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Decision on wind project is due today; Agencies will decide whether Delmarva must sign Bluewater contract  

After months of proposals, concessions, public comment and back-and-forth bickering, four state agencies are expected to cast a decisive vote on whether to move forward with a proposed wind farm off the coast of Rehoboth Beach.

The Public Service Commission will first decide whether to order Delmarva to sign a 25-year power purchase agreement with Bluewater Wind, or let the project perish.

A key element of the decision will be whether to spread out the costs to all Delmarva customers, or even to all of the state’s electricity users. Doing so would reduce the premium each user would have to pay.

But representatives of the state’s smaller utilities bristled at the notion they might be roped into the contract. And some observers said that if such efforts require legislative approval, it would be the kiss of death for the wind farm.

The contract as it stands applies only to Delmarva standard offer service customers, who are largely residential and small-business customers.

Bluewater goes into today’s meeting with the powerful backing of the PSC staff, which has recommended approval of the contract, subject to spreading out the costs to all Delmarva customers.

If the agencies want to make Delmarva’s large business customers join in the wind power purchase, it would require a relatively straightforward procedure: the Public Service Commission would hold another hearing and approve a surcharge on all Delmarva customers.

With 297,663 customers in Delaware, Delmarva is the largest utility in the state, and serves as the default provider for most of the state’s customers. But the state has other, smaller utilities.

There’s the Delaware Electric Cooperative, with 68,000 members in Kent and Sussex counties. And nine municipalities, including Newark and Dover, have their own utilities as part of the Delaware Municipal Electric Corporation

Decision-makers are considering whether to make those electricity users buy the wind power as well.

In order to make that happen, the Legislature would have to pass a law. Delmarva officials have said that if the wind power contract goes forward, no contract should be finalized before the Legislature figures out how to spread costs statewide.

But if the agencies made such legislative approval a condition of the wind farm contract, it’s unlikely to advance, said Patrick McCullar, president and CEO of the Delaware Municipal Electric Corporation.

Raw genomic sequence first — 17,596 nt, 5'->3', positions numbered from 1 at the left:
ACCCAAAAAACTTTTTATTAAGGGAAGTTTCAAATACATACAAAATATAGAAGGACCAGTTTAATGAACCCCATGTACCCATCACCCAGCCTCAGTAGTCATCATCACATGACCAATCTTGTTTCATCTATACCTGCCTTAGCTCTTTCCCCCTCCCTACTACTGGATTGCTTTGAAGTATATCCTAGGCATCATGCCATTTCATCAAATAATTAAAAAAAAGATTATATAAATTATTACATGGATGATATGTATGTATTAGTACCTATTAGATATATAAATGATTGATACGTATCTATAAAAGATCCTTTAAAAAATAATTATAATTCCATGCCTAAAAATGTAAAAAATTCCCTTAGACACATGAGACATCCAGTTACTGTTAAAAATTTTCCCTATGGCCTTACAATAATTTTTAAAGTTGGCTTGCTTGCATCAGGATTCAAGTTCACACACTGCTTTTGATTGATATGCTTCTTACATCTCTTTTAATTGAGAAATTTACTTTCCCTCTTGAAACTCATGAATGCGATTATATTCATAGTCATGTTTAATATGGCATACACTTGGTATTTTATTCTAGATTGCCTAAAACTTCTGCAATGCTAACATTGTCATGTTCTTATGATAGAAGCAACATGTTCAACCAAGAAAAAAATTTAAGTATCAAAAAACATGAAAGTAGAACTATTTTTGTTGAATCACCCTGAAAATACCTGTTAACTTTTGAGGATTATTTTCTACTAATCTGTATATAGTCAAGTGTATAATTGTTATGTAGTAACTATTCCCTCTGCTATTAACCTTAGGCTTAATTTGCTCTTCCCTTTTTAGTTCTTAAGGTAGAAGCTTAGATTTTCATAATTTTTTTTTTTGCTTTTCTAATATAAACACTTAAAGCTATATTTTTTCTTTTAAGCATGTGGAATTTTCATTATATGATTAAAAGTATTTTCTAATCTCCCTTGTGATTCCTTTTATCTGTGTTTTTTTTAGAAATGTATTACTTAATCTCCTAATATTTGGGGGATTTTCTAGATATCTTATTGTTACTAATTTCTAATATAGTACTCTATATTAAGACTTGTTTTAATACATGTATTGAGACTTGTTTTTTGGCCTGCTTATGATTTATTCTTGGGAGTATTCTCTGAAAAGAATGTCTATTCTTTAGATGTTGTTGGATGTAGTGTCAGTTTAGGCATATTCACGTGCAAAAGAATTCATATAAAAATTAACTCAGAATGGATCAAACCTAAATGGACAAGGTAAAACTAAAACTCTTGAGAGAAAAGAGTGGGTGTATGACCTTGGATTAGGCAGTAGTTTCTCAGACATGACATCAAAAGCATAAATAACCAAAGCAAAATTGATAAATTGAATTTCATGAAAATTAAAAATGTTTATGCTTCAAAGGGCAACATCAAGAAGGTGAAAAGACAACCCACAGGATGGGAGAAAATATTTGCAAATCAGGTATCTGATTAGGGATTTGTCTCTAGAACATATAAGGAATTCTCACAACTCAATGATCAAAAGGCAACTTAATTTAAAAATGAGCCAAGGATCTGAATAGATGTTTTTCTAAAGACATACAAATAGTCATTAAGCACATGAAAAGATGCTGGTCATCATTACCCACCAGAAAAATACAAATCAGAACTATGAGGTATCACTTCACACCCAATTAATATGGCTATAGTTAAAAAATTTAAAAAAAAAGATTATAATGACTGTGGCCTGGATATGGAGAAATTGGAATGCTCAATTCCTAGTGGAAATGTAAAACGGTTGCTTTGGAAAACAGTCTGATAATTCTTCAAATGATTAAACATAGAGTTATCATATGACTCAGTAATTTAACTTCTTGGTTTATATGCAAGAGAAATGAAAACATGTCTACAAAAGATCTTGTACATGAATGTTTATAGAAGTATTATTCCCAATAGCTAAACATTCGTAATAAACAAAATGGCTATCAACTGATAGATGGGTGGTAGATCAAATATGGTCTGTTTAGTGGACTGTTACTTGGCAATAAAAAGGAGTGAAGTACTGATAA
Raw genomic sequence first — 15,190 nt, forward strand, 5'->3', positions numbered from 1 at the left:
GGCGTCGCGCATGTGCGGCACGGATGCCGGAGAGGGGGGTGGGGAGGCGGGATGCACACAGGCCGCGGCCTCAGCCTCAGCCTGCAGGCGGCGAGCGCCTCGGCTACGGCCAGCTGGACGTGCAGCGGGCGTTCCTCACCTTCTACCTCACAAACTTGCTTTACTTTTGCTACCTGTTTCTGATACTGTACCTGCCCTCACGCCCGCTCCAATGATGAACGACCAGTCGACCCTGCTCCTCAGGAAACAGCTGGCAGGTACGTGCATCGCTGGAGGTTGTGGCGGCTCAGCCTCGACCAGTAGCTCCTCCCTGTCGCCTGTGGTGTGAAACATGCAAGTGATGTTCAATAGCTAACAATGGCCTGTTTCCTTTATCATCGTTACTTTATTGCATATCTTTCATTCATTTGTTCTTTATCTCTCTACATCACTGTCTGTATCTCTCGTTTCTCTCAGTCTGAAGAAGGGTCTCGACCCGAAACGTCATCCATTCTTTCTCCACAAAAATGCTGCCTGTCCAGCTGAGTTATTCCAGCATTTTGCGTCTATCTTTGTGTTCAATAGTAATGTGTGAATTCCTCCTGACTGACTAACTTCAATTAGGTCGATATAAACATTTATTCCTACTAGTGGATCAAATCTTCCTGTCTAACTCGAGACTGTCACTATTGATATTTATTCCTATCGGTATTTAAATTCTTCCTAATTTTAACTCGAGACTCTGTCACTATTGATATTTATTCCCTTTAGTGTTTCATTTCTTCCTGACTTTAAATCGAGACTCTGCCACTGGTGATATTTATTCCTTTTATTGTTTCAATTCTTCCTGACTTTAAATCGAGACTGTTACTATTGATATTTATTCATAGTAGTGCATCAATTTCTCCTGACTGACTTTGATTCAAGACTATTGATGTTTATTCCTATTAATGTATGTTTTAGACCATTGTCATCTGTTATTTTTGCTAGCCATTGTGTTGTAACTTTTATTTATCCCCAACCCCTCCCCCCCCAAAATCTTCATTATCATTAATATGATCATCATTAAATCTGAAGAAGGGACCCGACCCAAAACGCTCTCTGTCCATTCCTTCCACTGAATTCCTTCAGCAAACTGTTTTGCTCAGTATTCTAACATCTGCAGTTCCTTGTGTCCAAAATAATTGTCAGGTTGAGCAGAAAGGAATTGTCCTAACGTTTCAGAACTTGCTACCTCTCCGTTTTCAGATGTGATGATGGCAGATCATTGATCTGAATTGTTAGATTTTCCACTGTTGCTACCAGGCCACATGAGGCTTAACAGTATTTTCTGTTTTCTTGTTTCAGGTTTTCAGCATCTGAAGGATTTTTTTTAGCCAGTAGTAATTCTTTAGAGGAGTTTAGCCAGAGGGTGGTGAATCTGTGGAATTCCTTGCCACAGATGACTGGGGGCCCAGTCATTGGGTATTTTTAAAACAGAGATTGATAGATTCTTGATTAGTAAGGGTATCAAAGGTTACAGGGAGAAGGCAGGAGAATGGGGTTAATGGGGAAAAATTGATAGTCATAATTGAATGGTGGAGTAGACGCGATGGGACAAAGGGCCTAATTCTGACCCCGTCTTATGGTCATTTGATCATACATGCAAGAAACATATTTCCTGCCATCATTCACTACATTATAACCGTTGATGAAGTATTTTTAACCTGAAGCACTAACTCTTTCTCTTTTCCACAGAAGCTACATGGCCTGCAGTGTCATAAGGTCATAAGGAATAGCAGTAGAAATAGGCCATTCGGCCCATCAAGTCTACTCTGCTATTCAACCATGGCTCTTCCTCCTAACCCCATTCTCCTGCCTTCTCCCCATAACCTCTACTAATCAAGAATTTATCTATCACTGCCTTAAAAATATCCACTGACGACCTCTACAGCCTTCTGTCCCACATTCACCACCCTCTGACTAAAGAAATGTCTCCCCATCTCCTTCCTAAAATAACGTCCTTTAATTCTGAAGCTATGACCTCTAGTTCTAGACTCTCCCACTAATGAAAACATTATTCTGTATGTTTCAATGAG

“They believe their opportunity to kill the project, which has been their goal from day one, is greatly enhanced if they get it back in the hands of the Legislature,” McCullar said of Delmarva.

McCullar’s group represents the nine municipal utilities, which also include New Castle, Middletown, Smyrna, Seaford, Lewes, Clayton and Milford. His member utilities “are already a part of this project as of May 2007, so there is no need for the state to mandate our participation.”

To date, the municipalities are the only utility in the state to sign a contract with Bluewater Wind.

“We’re waiting for everyone else to get on board,” said McCullar, who said his organization signed the contract to promote stable prices and environmental stewardship. It was under no obligation to do so.

The municipalities have some of the biggest industrial customers in the state, including DuPont, the University of Delaware, Kraft Foods and Dover Air Force Base, McCullar said.

“We haven’t heard anything negative from them,” McCullar said, referring to his industrial customers.

Nobody has contacted the Delaware Electric Cooperative to discuss the possibility of spreading costs to its members, Bill Andrew, its president and CEO, said Monday.

Andrew urged the agencies to leave his organization out of any solution.

The cooperative has long-term power supply contracts in place, including contracts that provide it with nuclear power through 2028, he said. The co-op has an ownership stake in that power plant, in central Virginia.

“We have processes, contracts, and ownership in place to meet the power supply needs for our members for many years to come,” Andrew said. “We’re a lot different from Delmarva.”

Andrew said his members have consistently paid the lowest rates in the state.

Forcing the cooperative to join in the Delmarva contract risks eliminating its price advantage, Andrew said.

“Our business plan is working for our membership,” Andrew said.

By Aaron Nathans

The News Journal

18 December 2007

This article is the work of the source indicated. Any opinions expressed in it are not necessarily those of National Wind Watch.

The copyright of this article resides with the author or publisher indicated. As part of its noncommercial effort to present the environmental, social, scientific, and economic issues of large-scale wind power development to a global audience seeking such information, National Wind Watch endeavors to observe “fair use” as provided for in section 107 of U.S. Copyright Law and similar “fair dealing” provisions of the copyright laws of other nations. Send requests to excerpt, general inquiries, and comments via e-mail.

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